PLSJC Director Alan Hall writes a weekly column discussing library and community news, history, and other interesting subjects.
We have two projects in the library system that could be labeled “Under Construction.”
It is now 30 days from the “cutover date” for our computer software upgrade.
The current software that operates our circulation system, which is a shared system with 80 other library systems, is approaching 7 years old.
While the software has regular updates, the basic frame of the system was installed in 2005 and the time has arrived for a major overhaul.
On June 6, we will move from Horizon Information Systems to Symphony Information Systems, both a product of the SIRSIDynix Corp.
Library staff is currently in the training mode for the new system, and we all hope we will remember all that we learned in these day-long workshops.
The new software allows for greater capability in system usage, and more cross-connections within the system.
It also has more capability in working with the new generation of smart phones as people access the library from their personal devices rather than home computers.
Libraries have “come a long way” since I was being trained in 1977 to count the number of spaces made by a typewriter on a catalog card for the card file.
Nine spaces between the Dewey Decimal number and the author main entry, three spaces before the indentation to start the title.
Cross-references are only allowed if you reference an existing entry, otherwise you have to use a “see” and “see also” connection to the main entry.
Actually, it is amazing to have moved this far in information services in slightly more than 30 years. I remember thinking that a floppy disc would never have enough capacity to handle much of a library’s needs.
Also “Under Construction” is the new circuits that will carry data to and from our libraries at a higher speed and capacity.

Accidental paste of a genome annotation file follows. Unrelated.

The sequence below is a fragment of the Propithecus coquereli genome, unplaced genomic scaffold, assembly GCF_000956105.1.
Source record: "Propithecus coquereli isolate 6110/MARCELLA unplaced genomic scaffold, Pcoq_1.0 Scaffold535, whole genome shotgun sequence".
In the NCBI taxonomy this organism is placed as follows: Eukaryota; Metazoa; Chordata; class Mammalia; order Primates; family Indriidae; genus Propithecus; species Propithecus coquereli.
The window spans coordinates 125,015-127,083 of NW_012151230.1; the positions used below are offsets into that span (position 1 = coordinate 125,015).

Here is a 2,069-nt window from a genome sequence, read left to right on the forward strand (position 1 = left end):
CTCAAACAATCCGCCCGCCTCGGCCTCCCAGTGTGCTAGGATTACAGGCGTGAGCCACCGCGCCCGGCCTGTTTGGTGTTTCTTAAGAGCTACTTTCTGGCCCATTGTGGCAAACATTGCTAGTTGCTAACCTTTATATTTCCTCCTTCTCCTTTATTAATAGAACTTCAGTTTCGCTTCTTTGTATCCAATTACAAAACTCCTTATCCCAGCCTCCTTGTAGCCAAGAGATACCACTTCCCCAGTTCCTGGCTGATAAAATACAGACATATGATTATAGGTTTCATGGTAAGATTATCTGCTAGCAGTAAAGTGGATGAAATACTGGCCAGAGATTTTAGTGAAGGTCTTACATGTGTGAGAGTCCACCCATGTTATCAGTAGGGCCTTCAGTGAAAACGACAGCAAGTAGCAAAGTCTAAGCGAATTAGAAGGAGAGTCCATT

As information has moved from binary codes of basic numbers to graphic interfaces of color images, the power and capability of the circuits needed to move information have increased multiple times over days gone by.
Our other “Under Construction” project involves roof replacement at the Schiappa, Toronto, and Tiltonsville Library locations.
Buckets and towels catching the leaks will be replaced with new pre-finished Galvanized Steel interlocking roofing systems.
The shingled roofs had all passed their 20 year life spans, and thanks to the library’s capital funds, we are able to replace the roofs with longer-life steel roofing systems.
The Schiappa Library is also receiving an expansion of the porch system to allow better protection of the public from rain and snow as they access the building.
It is interesting that the Main Library’s 1956 slate roof continues to serve its purpose, with an occasional replacement of a broken slate.
I apologize for the work noise and inconvenience at our buildings during this work, but I know you will be impressed with the “new look” of your libraries.
You will be equally excited by the capabilities of the upgraded computer system when it is finished this summer.